Disco Inferno

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It is a hit because it has a high-energy vibe,” said the queen of  disco, Donna Summer, of her super-hit 1977 single “I Feel Love”. The legend passed away in May, but her legacy and the feelgood glamour of disco is stirring our emotions again. Can you feel it? Or, rather, can you feel it?

Disco can be seen as the guilty pleasure in an otherwise serious season, and the soundtrack was thumping back loudest at Meadham Kirchhoff’s imaginary nightclub at London Fashion Week. “The collection was inspired by nightlife and ridiculous extreme glamour; those people who reinvent themselves and become stars of club culture,” says Benjamin Kirchhoff. Cue a catwalk complete with light-up dancefloor, glitter-throwing models and a seat-jamming front row. The clothes sang out: shaggy monster furs, a rainbow of chiffon dresses, sequin bustiers and show-stopping platforms. At its inception, disco was a subversive movement, and this edge is perhaps what’s intriguing designers, not to mention the fact it’s a world full of inspiring, powerful women and a whole lot of fun. Fly girls, bad girls and very hot girls are all welcome. “We asked the models to have fun, be glamorous and really aggressive; we wanted the audience to be in awe of them,” adds Edward Meadham.

Awe goes hand in hand with 2012 disco. There’s a new generation of dress-up divas such as Azealia Banks and Nicki Minaj dominating the airwaves. Erotically charged emerald, purple and red (imagine getting down in Valentino’s lipstick-red jumpsuit) are the hues of choice, while the strobe-friendly allure of Stella McCartney’s golden leisure suit and Michael Kors’s glittering halter-neck gowns are unmissable. Superfly wardrobe essentials also include exuberant chubbies (Mulberry, Moschino and Gucci) and off-beat suiting (Miu Miu’s comes in navy blue suede with mirror discs). Marc Jacobs’s “Huggy Bear” hats and clunky, pearlised platforms certainly have the funk.

Description: For a generation raised on guitar music, disco feels new

For a generation raised on guitar music, disco feels new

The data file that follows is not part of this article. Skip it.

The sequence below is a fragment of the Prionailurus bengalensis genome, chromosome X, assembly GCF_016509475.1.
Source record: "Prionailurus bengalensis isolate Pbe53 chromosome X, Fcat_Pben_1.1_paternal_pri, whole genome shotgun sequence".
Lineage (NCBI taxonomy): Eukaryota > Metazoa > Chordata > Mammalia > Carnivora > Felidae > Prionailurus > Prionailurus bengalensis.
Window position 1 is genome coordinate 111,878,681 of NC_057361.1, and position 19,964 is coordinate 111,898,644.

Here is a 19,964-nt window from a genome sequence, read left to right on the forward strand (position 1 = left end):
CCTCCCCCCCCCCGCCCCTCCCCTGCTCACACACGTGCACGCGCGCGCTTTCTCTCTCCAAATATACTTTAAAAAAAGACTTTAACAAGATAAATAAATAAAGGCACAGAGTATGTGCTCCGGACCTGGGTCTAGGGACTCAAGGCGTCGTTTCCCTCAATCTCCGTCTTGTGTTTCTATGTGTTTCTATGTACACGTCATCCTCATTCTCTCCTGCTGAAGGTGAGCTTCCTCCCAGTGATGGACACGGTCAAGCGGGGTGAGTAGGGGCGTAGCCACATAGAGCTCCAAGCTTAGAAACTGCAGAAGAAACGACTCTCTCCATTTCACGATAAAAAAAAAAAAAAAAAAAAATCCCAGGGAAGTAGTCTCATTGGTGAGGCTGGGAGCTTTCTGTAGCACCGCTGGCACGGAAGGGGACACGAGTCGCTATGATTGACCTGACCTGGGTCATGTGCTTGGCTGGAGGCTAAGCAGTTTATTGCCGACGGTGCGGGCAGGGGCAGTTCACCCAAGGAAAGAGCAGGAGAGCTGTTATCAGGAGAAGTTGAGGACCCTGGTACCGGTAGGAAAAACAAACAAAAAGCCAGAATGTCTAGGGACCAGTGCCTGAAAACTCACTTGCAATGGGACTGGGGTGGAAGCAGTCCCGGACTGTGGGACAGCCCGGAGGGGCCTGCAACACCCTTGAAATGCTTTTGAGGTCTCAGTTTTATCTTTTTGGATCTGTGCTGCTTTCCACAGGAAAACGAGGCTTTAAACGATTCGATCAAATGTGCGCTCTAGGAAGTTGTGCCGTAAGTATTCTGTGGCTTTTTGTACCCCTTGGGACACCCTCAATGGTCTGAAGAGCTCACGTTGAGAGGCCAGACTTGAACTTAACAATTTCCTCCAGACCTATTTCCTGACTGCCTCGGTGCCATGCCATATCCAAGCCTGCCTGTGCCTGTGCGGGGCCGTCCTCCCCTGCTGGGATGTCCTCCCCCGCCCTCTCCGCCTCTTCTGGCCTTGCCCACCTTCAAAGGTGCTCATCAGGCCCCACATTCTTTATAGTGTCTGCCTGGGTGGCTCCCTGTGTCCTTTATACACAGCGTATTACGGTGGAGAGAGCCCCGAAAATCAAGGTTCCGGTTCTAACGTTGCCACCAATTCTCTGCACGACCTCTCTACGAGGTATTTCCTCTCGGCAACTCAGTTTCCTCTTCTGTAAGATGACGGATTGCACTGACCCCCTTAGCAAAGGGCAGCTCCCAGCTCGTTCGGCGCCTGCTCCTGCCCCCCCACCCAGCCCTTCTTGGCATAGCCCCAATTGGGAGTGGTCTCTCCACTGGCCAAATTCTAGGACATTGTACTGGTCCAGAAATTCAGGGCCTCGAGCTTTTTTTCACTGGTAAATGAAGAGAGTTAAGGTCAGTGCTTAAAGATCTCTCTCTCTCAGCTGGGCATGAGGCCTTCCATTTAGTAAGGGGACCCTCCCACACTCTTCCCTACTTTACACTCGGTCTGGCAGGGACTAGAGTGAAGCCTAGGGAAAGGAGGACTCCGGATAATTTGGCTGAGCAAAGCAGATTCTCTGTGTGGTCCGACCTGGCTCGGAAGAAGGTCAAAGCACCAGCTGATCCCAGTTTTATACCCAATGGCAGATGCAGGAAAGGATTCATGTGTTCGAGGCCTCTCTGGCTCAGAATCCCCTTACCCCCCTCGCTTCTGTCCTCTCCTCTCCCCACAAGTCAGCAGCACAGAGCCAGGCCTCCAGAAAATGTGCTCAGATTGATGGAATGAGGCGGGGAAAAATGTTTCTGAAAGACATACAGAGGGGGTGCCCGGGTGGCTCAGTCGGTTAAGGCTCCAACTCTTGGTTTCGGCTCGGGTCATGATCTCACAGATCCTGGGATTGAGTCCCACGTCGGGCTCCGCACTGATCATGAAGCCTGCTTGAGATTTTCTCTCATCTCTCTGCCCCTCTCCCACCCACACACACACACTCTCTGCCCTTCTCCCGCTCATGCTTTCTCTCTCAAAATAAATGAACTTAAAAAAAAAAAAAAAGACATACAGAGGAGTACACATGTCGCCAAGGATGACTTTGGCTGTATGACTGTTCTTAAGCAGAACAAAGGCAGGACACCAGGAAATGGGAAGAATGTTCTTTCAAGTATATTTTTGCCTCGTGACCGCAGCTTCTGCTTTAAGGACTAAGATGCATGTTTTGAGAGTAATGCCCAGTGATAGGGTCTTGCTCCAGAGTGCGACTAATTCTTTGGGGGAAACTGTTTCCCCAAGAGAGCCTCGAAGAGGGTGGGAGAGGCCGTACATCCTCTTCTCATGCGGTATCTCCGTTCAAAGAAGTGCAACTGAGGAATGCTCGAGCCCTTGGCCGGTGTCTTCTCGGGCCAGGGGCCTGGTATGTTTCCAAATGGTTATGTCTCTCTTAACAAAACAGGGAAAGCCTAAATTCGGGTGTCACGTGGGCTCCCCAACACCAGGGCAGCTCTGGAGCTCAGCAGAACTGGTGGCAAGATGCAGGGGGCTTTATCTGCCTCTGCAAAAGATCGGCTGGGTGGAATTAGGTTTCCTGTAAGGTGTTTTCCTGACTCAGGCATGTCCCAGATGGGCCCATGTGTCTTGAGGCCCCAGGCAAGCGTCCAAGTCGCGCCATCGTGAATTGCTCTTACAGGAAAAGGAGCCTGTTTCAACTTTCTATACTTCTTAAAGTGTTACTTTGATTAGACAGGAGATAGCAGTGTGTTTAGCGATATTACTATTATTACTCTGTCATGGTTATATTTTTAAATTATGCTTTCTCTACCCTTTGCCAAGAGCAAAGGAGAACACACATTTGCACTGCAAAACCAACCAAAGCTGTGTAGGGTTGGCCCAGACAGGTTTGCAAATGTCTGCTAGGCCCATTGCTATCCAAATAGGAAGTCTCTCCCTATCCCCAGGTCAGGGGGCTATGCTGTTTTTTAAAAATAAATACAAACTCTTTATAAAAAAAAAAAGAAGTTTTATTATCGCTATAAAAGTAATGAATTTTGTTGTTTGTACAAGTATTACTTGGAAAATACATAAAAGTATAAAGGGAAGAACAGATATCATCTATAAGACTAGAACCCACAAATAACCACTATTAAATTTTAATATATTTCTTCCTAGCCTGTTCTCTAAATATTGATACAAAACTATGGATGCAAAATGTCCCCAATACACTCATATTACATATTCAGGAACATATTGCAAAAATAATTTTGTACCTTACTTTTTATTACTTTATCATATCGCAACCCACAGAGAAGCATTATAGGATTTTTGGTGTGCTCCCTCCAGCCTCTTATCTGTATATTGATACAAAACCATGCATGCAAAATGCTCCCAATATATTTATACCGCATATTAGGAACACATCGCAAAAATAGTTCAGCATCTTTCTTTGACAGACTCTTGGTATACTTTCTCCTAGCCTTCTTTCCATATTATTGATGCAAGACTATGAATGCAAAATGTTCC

With disco foresight, Anya Hindmarch presented a collaboration with Seventies shoe designer Terry de Havilland, whose snakeskin sandals were Bianca Jagger’s Studio 54 go-to. “They are shoes I have fond memories of,” smiles Hindmarch at the vividly colored metallic platforms. “It’s a thrill to bring them back to a new audience, and they look equally good with trousers or midi skirts.”

Make-up is a speedy way to get into the groove, with one magic ingredient: glitter. “Glitter overload was my mantra,” says Kirchhoff, who sketched out the make-up looks for each catwalk diva. “Every look was to be a walking glitter and fluff fetish.” London’s premier party-seekers stock up on budget beauty buys at Pak’s (Pakcosmetics.com). this funky insider’s secret source stocks tinfoil star-shaped hoops, funkadelic hair dyes, glitter lipgloss and sparking hair grips – perfect for adding a disco vibe to a chic, slicked-back ponytail.

Description: Disco devotees in the seventies

Disco devotees in the seventies

Now you have the look, where to go to hit the light fantastic? London’s luminous set heads to the revamped Scotch of St James. The former playground for Swinging London now boasts a light-up dancefloor (with tartan underlay) and DJs – including the fashion designer Pam Hogg and New York’s Disco Stu – spinning in front of a neon sign that says “This DJ sucks” (by the artist Chris Bracey). “for a generation raised on guitar music, disco feels new and, after all, it influences hip-hop, electro, dance and rave,” says E Piers Walker, Scotch’s director. “And there are always new gems floating about out there.”

The groove is being felt internationally, headed by Natasha Lejeune and Amy Sunshine, both glam DJs who’ve spun disco classics and funky mixes for Le Baron’s pop-up in Art Basel Miami Beach and at the Cannes Film Festival. Inspired by the drag balls in Jennie Livingston’s club-scene documentary Paris Is Burning, their slender silhouettes are often seen rocking behind the decks in slash-front one-pieces and glimmering cheongsams.

It feels timely to look to the stylized Seventies; its aesthetic choices pioneered dress-up and decadence, standing out against a bleak economy. (South familiar?) So embrace the revival. As Donna Summer breathily exhaled, “It’s so good, it’s so good, it’s so good.”

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